Khalil Gibran told parents to always remember that children have come to this world not from them but through them. He warned parents not to try and make their children like them, for time does not move backward. Children have their own way of moving forward. Their sense of fairness is undiluted. We need to learn a lot from them. First habit we can embrace in us is their indulgence in ‘pure’ play. When children play nothing else matter. Such play “reduces stress, improves communication skills, builds team work”, says Cathy Raphael in her book It’s Our Turn to Play.
Like children we must try to be our own best friend. Mildred Newman (How to be Your Very Own Best Friend) writes—“Give yourself positive recognition. When you do something you are proud of, bask in the glow, tell yourself that you did well, even if no one else does”. Yet another habit we can embrace in us is kid’s perennial tendency of learning something new. We learn for the pay-offs. Kids learn for the sheer pleasure of it. They are learning machine. We need to recapture the sense of joy we had as children. Lastly, be as simple as a child. One of the Bengali songs suggests–unless a man is simple, he cannot recognize God, the simple one. Robert Herrick writes—“Truth by her own-Simplicity is known”. Brihad Aranyaka Upnishad mentions—“Let a Brahman reject erudition and live as a child”. With this sense of simplicity, we can enhance productivity and be innovative to achieve great things in life.
3. May you have the courage to make a choice!
We all are a product of choices that we made in life. It has brought us to the place where we are today. Some choices have made us to go up in life while some choices may have pulled us down. Choices which result into a loss may cost us but the cost of not making choices could be much higher. Taking a decision and making a choice is extremely important in life. Ability to decide and choose is a great skill. As a teacher, we must focus on encouraging students to make choices in life, well informed choices as far as practicable.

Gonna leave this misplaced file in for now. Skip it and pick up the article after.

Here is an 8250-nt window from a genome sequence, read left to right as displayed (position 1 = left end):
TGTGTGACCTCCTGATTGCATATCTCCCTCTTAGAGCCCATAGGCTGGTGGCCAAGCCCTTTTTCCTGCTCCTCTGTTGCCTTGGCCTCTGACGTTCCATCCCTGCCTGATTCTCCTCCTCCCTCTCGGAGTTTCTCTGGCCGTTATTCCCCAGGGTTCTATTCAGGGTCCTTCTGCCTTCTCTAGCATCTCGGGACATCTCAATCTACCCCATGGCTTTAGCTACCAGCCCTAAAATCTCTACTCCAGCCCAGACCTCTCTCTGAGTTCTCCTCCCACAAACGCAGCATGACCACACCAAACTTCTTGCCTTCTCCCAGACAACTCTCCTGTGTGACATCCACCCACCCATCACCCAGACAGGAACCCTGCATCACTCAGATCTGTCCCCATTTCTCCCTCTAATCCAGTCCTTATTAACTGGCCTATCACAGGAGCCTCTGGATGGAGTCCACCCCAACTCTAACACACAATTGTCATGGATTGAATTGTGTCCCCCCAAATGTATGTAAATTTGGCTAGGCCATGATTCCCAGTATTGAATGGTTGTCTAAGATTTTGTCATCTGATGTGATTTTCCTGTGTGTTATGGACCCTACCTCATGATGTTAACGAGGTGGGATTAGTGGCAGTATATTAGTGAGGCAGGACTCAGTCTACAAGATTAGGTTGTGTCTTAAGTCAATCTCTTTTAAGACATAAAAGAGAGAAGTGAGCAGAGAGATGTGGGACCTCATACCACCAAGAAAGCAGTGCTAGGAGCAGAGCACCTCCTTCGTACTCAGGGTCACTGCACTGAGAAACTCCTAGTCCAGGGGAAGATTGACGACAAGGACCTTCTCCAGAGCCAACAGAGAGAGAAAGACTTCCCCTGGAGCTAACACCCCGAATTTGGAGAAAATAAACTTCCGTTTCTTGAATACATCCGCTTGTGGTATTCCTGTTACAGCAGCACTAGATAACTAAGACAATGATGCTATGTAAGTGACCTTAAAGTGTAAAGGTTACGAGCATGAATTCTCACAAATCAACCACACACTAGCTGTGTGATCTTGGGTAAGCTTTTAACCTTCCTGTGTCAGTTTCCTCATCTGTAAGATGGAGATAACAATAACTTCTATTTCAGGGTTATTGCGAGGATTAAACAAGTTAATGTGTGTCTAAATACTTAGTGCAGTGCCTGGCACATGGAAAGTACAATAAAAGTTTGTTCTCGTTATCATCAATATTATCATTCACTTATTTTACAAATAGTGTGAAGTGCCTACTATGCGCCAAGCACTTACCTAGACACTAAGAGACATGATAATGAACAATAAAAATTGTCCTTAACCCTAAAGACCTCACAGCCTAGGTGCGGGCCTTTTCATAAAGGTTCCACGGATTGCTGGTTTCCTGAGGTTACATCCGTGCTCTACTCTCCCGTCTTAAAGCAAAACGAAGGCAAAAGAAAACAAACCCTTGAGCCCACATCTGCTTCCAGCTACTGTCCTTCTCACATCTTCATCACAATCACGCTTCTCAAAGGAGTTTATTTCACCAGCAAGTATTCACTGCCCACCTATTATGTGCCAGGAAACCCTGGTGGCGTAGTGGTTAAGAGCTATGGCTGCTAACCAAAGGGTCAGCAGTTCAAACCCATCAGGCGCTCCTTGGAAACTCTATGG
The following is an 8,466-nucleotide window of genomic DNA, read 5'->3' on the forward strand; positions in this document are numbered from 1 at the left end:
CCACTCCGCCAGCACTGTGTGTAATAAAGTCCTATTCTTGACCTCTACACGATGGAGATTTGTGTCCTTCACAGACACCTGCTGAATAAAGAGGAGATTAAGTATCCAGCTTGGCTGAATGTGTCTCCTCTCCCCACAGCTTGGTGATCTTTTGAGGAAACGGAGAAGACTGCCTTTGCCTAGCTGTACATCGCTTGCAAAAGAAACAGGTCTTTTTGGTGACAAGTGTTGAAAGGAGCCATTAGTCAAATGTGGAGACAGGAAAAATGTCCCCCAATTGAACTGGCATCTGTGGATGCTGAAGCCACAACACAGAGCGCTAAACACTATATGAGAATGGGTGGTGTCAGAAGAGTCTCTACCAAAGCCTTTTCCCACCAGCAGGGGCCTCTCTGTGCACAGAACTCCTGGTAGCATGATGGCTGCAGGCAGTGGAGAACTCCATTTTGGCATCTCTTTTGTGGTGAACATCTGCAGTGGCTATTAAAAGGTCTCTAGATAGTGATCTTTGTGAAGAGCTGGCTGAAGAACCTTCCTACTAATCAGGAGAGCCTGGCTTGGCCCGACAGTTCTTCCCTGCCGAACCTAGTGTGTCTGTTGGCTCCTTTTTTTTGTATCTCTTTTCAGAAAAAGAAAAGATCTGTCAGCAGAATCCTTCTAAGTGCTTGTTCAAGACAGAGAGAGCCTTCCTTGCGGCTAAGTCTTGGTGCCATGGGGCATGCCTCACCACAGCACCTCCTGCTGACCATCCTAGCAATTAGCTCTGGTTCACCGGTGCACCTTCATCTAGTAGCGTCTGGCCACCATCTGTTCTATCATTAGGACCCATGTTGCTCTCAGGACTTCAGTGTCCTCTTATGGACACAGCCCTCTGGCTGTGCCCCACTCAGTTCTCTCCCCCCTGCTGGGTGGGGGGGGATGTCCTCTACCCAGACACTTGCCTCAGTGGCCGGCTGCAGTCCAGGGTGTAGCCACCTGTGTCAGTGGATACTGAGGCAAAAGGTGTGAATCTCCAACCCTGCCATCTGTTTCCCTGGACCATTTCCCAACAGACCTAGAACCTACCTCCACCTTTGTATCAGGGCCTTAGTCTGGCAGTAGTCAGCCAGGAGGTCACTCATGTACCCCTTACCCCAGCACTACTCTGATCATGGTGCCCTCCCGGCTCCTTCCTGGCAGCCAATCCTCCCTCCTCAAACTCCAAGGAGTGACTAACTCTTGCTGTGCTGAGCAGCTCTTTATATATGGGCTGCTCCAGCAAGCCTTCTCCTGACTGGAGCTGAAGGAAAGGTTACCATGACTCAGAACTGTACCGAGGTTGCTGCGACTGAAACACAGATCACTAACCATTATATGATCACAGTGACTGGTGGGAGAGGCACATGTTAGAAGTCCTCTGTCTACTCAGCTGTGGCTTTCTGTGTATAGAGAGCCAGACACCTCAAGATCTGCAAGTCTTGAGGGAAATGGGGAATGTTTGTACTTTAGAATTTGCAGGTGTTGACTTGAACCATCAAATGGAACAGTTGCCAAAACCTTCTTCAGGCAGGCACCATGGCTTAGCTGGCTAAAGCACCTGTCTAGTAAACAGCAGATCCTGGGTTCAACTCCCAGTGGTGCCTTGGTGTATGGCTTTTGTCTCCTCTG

In nutshell, students in higher education must leverage to expand beyond known. They must endeavour to experiments, and to see new lights. The first step towards this is to prepare well for each session or interaction. A well prepared class, equipped with pre-reads, will push the discussion to a next level. A high level of discourse is the beginning of exploring new dimensions. The next step must be to move beyond text book and read alternative literature, be exposed to unorthodox paradigm. This is likely to change the way we look at the phenomenon. With several why, what, and how in our thinking pattern, finding new may not remain too distant. Finally, as a teacher we must make our students try for impossible. A constant craving for overcoming impossible rests at the heart of a passionate teaching learning.
However, it would not come about of its own. This would mean sacrificing procrastination, valuing time, reading more and greater indulgence in open discourse.
Raphael, Cathy (2000) It’s our turn to play, Harper Perennial; Illustrated edition.
Newman, Mildred, Berkowitz B and Owen J (2016) How to Be Your Own Best Friend, Random House; Reprint edition.
*The word ‘guru’ in Indian tradition is variously described and upheld in high esteem. In nutshell, it means a teacher and a preacher. ‘Shishya’ connotes to a student or a learner. Guru Purnima day is celebrated in reverence to all gurus to whom the humanity owes so much.